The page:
Tuesday, February 07, 2006

Hot In Herre

The National Association of Evangelicals hasn't taken a public stance on global warming despite a few calls from within the organization for it to do so, which evidently makes the Washington Post none too happy.

See if you can guess where the Post stands from its headline: Evangelicals Will Not Take Stand on Global Warming.

The Post is evidently flummoxed that evangelicals, while professing to care for the environment, would fail to fall into lock-step with the green activists of the left on warming. Perhaps it could be because they don't understand the concept of being "prudent." Or of "examining the actual evidence."

One of my professors is quoted in the Post's article. He has extensively researched environmental issues and is affiliated with the Acton Institute, which has done important work in this field, and he was one of many urging the NAE to look before it leaps onto the green bandwagon:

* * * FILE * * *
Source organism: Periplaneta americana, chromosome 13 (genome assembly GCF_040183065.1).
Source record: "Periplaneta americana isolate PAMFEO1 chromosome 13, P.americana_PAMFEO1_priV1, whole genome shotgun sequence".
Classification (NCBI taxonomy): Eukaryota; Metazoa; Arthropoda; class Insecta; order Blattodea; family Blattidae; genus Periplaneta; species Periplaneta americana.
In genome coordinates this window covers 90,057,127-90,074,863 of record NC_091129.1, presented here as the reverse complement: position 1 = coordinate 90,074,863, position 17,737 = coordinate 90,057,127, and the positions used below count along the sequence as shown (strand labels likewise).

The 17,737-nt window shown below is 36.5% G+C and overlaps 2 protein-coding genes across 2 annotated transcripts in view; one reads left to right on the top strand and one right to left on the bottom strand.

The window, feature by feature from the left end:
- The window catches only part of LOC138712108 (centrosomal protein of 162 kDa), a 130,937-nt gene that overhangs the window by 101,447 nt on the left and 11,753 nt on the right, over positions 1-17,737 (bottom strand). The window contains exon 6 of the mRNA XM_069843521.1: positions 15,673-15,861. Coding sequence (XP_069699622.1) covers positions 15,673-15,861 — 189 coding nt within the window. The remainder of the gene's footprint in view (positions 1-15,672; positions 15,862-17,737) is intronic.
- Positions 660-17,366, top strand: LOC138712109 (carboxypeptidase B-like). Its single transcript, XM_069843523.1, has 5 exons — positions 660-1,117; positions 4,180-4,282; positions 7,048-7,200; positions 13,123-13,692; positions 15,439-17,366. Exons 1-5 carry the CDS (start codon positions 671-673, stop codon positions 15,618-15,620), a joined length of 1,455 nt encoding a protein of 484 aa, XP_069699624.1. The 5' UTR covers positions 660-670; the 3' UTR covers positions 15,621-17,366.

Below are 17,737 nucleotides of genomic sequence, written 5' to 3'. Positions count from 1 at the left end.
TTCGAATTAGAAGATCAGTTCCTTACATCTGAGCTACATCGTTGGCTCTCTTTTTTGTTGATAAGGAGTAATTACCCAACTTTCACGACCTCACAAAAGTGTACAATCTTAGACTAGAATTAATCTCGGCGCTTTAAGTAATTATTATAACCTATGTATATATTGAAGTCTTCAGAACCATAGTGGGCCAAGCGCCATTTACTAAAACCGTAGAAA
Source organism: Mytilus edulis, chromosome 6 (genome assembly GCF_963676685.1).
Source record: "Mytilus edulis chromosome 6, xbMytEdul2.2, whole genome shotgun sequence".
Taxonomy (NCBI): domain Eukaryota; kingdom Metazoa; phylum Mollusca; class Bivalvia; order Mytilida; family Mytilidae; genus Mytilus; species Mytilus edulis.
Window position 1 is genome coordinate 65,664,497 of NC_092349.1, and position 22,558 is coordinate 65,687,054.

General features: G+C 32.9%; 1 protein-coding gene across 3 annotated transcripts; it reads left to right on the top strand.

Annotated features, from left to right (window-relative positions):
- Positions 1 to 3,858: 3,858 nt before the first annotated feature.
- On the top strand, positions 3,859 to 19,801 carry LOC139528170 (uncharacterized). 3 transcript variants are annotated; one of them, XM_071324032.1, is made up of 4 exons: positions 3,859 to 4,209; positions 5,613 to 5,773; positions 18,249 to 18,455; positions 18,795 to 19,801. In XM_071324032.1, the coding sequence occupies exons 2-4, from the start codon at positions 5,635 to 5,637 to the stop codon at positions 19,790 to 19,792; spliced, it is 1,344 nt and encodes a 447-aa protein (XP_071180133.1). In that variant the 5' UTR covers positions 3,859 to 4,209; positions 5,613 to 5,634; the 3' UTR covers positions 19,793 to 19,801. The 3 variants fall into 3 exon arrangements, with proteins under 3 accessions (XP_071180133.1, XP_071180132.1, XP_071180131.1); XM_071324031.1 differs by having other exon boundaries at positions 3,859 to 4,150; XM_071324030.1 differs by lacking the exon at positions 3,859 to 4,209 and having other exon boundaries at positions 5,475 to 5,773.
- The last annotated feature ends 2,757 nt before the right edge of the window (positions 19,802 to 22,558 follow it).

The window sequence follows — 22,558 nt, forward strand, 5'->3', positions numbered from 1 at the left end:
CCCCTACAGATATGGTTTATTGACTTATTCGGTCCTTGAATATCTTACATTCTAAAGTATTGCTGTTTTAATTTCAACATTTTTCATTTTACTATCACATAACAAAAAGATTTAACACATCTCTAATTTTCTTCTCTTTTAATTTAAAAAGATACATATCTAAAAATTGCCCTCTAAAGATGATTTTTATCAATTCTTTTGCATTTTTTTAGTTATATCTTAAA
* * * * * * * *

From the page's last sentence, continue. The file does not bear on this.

...E. Calvin Beisner, professor of social ethics at Knox Theological Seminary, a conservative Presbyterian school in Fort Lauderdale, Fla., applauded the NAE's non-position.

Beisner, who helped draft [a letter urging caution] to [NAE president Ted] Haggard from evangelical leaders, said they had feared that the NAE was going "to assume as true certain things that we think are still debatable, such as that global warming is not only real but also almost certainly going to be catastrophically harmful; second, that it is being driven to a significant extent by human activity; and third, that some regime, some international treaty for mandatory reductions in CO2 emissions, could make a significant enough drop in global emissions to justify the costs to the human economy."
While many environmental leftists will beat their chests and make a lot of noise over statements like this, one thing you'll notice they'll never do is answer them. Asking them to justify their assertions on the causes and effects of global warming will draw little more than a blank stare.

Currently the green left is of the "do something--anything" school of thought, without much regard to the actual evidence. I'm glad there are sensible voices urging us to seriously examine whether there is any real link between human behavior and global warming. If not, all the calls to monkey around with world economies in an effort to "fix" it is so much spitting in the wind.

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